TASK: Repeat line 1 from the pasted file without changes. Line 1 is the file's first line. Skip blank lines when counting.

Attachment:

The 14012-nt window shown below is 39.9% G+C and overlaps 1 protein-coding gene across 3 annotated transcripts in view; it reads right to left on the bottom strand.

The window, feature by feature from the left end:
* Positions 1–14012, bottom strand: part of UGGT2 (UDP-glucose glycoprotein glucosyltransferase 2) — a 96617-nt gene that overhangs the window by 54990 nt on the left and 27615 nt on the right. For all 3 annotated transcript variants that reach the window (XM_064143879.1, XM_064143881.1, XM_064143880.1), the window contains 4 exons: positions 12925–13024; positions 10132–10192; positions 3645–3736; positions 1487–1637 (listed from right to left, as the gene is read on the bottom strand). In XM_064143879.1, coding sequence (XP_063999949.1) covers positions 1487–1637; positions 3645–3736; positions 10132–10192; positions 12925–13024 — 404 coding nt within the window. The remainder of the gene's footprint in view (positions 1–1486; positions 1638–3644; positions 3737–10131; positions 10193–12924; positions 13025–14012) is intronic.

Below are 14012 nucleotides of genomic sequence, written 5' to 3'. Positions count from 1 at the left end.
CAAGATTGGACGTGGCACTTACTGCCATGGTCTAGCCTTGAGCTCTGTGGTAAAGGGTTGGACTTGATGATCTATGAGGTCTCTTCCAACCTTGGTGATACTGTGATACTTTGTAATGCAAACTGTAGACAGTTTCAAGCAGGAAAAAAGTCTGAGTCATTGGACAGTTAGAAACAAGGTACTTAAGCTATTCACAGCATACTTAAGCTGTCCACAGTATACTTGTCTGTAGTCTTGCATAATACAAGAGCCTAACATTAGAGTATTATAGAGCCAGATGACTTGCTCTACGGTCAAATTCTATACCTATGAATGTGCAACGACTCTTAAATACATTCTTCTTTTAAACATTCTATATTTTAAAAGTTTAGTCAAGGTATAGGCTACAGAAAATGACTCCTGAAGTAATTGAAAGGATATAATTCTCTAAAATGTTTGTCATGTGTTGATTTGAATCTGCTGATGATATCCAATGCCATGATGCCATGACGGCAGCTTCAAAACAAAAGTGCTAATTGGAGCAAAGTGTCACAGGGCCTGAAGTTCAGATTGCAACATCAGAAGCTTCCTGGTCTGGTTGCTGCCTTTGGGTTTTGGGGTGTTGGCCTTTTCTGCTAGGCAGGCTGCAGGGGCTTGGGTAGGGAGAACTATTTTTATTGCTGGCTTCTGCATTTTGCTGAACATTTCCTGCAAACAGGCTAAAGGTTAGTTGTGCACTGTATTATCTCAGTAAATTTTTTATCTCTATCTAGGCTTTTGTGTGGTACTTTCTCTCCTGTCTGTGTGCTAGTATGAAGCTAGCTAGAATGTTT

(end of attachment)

The 14012-nt window shown below is 39.9% G+C and overlaps 1 protein-coding gene across 3 annotated transcripts in view; it reads right to left on the bottom strand.